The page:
Nisimi agreed, and offered a story of the bonfire’s genesis this year as an example.

“In Israel, kids start preparing two months, three months before Lag B’Omer by collecting all the wood they can find,” he said. “I didn’t know where we were going to get the wood, but by Divine Providence, I ran into a guy who offered to help. He came with a truck full of pallets, and I had to tell him, ‘Sorry man, but I can only take so much. We’re only allowed to have a six-foot-high fire.’ ”

Campuses Opt for Cruise

In an expression of Jewish unity, hundreds of Chabad Houses throughout the world planned Thursday night celebrations, some of them featuring bonfires and barbecues, others relying only on the grill. Parades and carnivals were on tap for Friday itself.

On the more than 130 college campuses served by Chabad-Lubavitch emissaries, Lag B’Omer celebrations tended to be collaborations between several schools. Rabbi Dov Wagner said that in Los Angeles and S. Diego, Calif., for instance, the close of the school year emptied universities of many students.

With that in mind, Wagner’s Chabad Jewish Center at the University of Southern California teamed up with the Chabad Houses serving the University of California at Los Angeles and California State University, Northridge, and the Chabad student group at S. Monica College to coordinate a four-hour Pacific cruise.

The so-called May 22 “Jews Cruise” could be the first of its kind, as Lag B’Omer celebrations go, said Wagner.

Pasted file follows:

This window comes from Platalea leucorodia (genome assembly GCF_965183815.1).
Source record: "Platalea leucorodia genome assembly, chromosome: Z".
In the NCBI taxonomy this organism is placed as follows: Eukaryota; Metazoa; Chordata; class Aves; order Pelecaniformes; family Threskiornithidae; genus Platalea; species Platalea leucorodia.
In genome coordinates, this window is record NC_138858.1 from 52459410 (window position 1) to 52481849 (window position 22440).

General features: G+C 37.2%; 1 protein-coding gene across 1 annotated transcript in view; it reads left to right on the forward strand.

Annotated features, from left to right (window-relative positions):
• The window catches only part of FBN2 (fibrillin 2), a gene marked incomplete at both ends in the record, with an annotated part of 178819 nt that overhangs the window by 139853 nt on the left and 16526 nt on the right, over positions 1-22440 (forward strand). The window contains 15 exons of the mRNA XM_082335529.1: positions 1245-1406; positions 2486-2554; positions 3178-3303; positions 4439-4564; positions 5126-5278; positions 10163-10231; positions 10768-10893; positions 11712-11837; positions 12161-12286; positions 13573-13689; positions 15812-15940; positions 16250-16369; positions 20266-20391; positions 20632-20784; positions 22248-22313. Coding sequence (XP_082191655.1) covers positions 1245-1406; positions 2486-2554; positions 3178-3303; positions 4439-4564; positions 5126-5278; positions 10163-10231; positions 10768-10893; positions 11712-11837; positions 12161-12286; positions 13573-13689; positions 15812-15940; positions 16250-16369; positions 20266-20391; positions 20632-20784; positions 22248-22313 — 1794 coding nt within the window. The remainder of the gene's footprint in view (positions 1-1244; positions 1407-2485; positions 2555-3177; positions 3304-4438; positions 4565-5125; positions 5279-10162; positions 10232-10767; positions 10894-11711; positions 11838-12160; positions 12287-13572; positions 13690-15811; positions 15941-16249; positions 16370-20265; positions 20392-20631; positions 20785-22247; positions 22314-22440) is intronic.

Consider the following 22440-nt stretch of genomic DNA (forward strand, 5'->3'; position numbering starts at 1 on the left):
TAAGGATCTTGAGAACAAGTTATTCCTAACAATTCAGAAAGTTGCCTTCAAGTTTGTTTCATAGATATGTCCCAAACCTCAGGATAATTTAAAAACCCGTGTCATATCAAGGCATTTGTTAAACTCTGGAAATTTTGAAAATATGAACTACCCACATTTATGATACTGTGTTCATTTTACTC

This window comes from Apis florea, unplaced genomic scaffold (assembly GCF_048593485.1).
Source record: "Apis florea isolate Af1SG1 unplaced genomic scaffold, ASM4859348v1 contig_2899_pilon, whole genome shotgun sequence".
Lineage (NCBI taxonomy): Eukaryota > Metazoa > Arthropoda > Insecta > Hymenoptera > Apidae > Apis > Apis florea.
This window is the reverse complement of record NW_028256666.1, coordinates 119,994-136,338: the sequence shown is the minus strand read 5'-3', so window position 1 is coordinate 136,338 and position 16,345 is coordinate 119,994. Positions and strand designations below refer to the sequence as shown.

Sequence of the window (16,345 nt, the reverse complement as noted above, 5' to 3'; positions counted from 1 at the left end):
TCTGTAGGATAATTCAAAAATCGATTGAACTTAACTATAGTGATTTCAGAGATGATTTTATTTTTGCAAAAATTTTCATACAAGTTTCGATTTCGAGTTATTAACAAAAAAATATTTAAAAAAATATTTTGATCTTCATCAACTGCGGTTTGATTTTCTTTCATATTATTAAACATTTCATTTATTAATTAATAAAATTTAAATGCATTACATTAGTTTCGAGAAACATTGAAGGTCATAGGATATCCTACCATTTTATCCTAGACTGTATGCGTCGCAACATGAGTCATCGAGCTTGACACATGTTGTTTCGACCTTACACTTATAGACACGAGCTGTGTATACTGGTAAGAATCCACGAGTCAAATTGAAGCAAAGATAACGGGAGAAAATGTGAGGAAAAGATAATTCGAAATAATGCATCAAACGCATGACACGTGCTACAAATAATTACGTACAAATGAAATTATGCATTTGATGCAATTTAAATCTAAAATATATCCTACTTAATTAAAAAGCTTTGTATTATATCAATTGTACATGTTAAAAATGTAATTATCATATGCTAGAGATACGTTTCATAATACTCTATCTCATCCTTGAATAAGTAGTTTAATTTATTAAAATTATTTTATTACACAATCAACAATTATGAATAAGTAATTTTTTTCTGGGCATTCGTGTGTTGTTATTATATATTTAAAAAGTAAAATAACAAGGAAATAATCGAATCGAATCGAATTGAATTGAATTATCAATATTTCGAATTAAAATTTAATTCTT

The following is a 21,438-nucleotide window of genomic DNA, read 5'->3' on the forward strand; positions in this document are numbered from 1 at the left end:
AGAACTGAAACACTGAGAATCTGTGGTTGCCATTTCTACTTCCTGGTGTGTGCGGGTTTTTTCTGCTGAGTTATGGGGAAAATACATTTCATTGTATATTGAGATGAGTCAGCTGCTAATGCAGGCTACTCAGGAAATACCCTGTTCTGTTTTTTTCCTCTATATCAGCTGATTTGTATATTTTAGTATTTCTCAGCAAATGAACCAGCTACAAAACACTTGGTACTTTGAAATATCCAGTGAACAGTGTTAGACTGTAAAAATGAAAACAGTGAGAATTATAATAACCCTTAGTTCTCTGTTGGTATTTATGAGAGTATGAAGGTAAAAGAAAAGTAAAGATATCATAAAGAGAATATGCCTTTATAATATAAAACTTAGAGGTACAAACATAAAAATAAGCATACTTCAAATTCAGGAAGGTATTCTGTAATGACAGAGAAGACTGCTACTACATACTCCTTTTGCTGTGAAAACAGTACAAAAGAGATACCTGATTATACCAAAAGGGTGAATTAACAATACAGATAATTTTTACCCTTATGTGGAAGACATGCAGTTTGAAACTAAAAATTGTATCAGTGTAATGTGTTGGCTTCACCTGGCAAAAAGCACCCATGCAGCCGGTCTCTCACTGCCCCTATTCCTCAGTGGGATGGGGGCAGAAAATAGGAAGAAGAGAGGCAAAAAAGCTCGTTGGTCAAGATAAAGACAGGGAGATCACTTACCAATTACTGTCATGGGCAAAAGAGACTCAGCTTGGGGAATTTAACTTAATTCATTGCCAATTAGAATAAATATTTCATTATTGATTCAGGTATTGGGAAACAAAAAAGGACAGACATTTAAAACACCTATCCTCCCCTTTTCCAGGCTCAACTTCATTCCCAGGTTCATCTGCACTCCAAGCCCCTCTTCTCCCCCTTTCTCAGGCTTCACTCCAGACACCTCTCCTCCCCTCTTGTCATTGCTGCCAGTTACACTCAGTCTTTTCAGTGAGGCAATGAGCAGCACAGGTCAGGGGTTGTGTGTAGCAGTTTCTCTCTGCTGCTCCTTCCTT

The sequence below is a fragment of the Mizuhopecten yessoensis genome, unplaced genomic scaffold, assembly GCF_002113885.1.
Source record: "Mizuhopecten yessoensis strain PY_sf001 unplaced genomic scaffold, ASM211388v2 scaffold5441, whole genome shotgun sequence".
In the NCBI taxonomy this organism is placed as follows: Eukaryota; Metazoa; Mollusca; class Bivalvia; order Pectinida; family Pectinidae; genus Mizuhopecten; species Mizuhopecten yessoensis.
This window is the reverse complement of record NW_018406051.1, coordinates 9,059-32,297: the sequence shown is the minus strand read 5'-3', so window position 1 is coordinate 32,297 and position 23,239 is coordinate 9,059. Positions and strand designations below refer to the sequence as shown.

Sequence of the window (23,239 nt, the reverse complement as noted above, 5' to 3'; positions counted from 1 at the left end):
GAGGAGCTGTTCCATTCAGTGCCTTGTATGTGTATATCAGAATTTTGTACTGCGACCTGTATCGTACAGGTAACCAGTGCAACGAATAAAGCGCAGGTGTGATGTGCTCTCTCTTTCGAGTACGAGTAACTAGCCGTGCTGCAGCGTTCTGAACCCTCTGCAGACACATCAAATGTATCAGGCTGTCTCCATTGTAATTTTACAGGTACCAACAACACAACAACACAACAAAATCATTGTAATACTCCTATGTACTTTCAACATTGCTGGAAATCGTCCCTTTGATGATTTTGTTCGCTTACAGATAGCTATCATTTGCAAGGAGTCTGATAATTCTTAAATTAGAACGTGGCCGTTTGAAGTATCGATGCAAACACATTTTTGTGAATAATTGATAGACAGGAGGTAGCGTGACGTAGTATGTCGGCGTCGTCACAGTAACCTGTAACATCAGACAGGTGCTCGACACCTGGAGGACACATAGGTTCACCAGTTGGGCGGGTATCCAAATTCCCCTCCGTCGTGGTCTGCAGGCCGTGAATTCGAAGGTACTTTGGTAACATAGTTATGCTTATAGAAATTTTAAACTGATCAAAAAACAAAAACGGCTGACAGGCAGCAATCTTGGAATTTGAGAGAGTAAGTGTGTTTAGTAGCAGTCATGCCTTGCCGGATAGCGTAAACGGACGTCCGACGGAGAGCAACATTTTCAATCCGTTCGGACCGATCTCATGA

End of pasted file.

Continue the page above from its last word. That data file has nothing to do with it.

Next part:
“Lag B’Omer is connected to the outdoors,” said the rabbi, “but here, we opted to have our party over the water.

“Any opportunity to get students to remember their Judaism is a good thing,” added Wagner. “Because of its originality, a Lag B’Omer cruise brings a little more excitement to the table. And the fact that we’re doing this in the middle of the summer demonstrates that we’re here for students throughout the year.”

In Hollywood, Fla., organizers of a community-wide Thursday night mega-bash at a local golf course were grappling with the question of just how many people could end up attending.

Rabbi Mendy Levy, outreach director of The Shul of Bal Harbour, said that more than 1,000 people would show up to the event, which has been dubbed “Bringing Meron to Miami” and will feature a live performance by popular Jewish singer Yossi Piamenta. He added, however, that the actual attendance figure could be ten times as high. (More than 10,000 people attended last year’s Chanukah party sponsored by Chabad-Lubavitch of South Broward.)

“We’ve never done anything like this before,” said Levy, who coordinates The Shul’s Million Mitzvah Campaign, a worldwide effort that got people to collectively pledge one million good deeds. “The day schools, the stores, the synagogues, everybody has signed on to this celebration.”

Levy said that although the presence of Piamenta had spurred a lot of interest, the bonfire, assuming the winds would cooperate, would certainly be something to remember: “We’ve been working on it for weeks.”

The event will also feature a mitzvah fair and a ceremony marking the accomplishment of the Million Mitzvah Campaign’s goal.

Community member Betzalel Ness noted that a film crew will be on hand to document the affair.

Said Ness: “There’s definitely a lot of excitement.”